Super Capacitors do have DC capacitance values three to seven orders of magnitude greater than “traditional” Electrolytic Capacitors. However, this is only under DC conditions. Due to the nature of their internal construction, they have a much longer time constant. In the frequency domain, this translates to a very rapid fall off in effective capacitance with rising frequency as shown in Figure 2.


Figure 2

Despite their rapid “roll-off” in effective capacitance with increasing frequency, Super Capacitors have so much capacitance to start with that they are actually far superior to batteries in terms of being able to deliver or accept extremely high currents. This allows them to be used in applications that require very high pulse currents like motor drives, regenerative braking, battery powered radios, etc.

Specific Energy Density

This parameter is a measure of the availableto-use energy stored in the capacitor divided by its mass. An ideal capacitor would then contain E(sp) = ½ * (C *(Vmax-Vmin) ^ 2) / mass. Here Vmax is the highest allowable terminal voltage and Vmin is the lowest. For ELD and most pseudo capacitors, Vmin is zero, but for Lithium Ion Capacitors, Vmin is approximately 2.6V. It will be shown in the summary chart at the end of this article, Super Capacitors have much lower specific energy densities than batteries.

Specific Power Density
This parameter is a measure of the instantaneous power that is available at the terminals of the device. It is calculated as: 1/8 * ((V^2/ESR) / mass). Here, the Effective Series Resistance is a critical limiting factor. It is also critical to note that, given the strong frequency dependency present in Super Capacitors, the nature of the test pulse also affects the result. It is in this parameter that Super Capacitors far exceed batteries of comparable masses.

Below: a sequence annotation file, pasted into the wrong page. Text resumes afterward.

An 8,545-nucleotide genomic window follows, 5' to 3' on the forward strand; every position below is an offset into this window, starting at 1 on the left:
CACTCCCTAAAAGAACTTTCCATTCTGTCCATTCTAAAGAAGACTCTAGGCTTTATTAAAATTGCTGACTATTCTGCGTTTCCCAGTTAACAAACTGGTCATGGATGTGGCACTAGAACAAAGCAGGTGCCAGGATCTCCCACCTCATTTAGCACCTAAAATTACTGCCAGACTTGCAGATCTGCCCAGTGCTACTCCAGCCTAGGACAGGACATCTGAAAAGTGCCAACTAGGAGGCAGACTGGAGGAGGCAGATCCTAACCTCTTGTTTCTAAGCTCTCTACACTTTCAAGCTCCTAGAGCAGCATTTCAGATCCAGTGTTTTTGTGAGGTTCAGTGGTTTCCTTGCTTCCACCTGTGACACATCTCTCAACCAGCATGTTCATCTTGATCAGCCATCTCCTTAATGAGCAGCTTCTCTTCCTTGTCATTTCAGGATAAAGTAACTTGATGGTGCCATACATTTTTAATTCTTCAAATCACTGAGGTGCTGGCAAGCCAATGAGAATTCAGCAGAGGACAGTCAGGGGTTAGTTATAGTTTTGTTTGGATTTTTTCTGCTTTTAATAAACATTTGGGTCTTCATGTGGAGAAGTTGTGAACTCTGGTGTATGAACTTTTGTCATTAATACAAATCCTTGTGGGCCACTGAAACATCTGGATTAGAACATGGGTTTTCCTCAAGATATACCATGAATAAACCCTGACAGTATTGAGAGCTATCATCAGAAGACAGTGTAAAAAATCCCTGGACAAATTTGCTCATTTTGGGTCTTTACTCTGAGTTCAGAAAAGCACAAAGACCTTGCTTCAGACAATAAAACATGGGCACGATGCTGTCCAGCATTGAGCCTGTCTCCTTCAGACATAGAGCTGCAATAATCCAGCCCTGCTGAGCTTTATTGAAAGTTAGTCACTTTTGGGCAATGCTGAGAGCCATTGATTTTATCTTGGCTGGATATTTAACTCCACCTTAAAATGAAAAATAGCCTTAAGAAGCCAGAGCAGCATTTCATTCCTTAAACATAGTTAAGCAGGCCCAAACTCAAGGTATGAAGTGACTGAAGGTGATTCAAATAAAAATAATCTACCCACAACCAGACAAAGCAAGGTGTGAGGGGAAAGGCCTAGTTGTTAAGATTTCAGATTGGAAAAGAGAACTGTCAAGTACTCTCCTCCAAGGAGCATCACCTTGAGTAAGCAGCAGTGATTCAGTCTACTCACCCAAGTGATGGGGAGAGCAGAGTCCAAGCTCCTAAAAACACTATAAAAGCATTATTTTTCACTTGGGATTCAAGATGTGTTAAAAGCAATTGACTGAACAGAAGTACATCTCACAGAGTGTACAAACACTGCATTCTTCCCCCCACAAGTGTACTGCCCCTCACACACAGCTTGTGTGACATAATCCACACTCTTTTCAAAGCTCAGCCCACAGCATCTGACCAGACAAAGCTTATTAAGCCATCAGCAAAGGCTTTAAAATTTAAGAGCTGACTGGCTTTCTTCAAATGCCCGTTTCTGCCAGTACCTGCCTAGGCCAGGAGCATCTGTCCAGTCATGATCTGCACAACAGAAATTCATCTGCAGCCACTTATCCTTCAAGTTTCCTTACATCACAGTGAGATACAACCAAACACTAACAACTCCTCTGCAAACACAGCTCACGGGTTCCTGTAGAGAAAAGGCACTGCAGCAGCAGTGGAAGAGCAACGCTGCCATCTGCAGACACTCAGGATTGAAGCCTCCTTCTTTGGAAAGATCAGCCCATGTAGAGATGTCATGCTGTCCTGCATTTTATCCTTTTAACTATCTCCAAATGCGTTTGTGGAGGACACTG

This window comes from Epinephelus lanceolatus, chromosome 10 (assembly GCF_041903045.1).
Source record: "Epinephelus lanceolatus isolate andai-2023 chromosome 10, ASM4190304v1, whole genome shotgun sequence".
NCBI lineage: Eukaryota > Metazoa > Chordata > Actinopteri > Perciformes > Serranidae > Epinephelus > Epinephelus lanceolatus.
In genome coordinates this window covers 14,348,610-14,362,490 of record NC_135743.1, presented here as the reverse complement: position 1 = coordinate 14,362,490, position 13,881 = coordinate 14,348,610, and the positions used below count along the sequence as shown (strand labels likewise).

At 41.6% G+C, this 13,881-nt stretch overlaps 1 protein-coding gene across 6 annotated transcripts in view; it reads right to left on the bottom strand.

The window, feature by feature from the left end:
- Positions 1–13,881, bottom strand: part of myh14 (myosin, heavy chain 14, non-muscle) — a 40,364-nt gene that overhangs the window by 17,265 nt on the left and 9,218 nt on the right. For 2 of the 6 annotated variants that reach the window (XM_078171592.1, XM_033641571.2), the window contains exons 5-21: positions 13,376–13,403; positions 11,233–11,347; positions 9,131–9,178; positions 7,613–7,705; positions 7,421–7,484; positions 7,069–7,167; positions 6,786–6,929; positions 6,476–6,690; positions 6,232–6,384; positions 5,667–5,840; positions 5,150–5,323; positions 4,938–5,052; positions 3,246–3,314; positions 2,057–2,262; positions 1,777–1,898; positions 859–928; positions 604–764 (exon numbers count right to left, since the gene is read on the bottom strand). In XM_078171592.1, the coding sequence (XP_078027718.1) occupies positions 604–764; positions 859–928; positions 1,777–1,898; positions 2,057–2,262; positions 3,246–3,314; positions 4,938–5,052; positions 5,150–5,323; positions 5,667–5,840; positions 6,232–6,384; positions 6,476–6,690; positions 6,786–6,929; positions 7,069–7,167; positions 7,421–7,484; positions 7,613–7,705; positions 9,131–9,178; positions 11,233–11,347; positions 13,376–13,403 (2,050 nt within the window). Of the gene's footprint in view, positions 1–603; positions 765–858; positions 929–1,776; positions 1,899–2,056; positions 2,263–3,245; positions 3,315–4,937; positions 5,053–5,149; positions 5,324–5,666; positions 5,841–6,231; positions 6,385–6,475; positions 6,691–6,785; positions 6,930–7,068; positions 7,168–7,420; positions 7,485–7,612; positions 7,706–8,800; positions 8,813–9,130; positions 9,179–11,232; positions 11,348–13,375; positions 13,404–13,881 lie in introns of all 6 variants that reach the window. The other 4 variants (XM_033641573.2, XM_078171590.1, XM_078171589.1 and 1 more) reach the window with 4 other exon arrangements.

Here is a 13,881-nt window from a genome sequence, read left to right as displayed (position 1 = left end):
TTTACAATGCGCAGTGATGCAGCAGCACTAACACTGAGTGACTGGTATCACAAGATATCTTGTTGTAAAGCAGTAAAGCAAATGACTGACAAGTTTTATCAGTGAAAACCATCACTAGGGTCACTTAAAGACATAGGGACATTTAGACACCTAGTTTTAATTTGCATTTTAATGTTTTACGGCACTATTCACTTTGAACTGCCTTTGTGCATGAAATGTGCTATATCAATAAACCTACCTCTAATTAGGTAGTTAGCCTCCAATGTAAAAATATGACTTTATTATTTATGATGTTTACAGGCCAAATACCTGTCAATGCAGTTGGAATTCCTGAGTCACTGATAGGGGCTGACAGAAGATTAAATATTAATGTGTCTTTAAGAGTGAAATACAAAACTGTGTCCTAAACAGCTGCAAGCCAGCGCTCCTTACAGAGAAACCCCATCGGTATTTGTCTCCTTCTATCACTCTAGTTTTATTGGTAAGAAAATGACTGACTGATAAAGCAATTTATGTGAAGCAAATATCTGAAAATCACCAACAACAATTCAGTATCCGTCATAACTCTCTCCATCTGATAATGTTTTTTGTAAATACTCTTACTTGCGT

Cycle Endurance/Service Lifetime
In this parameter, Super Capacitors again far exceed batteries. Since they do not rely upon chemical exchanges in the electrodes, the life of Super Capacitors is limited by evaporation and integrity of the liquid electrolyte. This, in turn, is a function of service temperature and operating conditions such as peak load current and terminal voltage.

Self Discharge Time

Due to the very small distances separating the charge carriers, Super Capacitors exhibit a leakage current that results in slowly diminishing terminal voltage with time. Thus, a fully charged device will decline from the maximum charge voltage to some specified lower value in a given time, usually measured in weeks. In this parameter, they are inferior to most types of batteries.

Now let’s look at the main types of Super Capacitors with the above parameters in mind.

EDLCs: The First Super Capacitors

The earliest Super Capacitors date from the 1950s and were constructed with activated carbon electrodes immersed in an electrolyte and separated by a thin porous insulator. This yielded devices of approximately 1F of capacitance and a nearly 5 second time constant to a terminal voltage of less than 2V. The EDL (Electric Double Layer) mechanism of charge storage would not be well understood for another 30 years, but by then commercial products were already in use for computer memory backup. Today, Super Capacitors that rely primarily on the ELD effect are primarily applied to memory backup applications due to their relatively lower energy density, cost and capacitance.

ELDC devices use only the double-layer capacitance effect at each electrode to create electrostatic charge storage. This does NOT involve any chemical reactions with the electrodes themselves. Although the specifics of the EDL charge storage mechanism are beyond the scope of this paper, suffice it to say here that, while it DOES involve Ion/Cation grouping at the molecular level, it is an electro STATIC effect that does NOT involve ionic chemical reactions. Thus, the electrodes are NOT degraded during use and exhibit symmetrical charge/charge behaviors that are largely free of temperature effects. Still, due the need for ionic motion, this mechanism does result in relatively long time constants compared to other types of capacitors.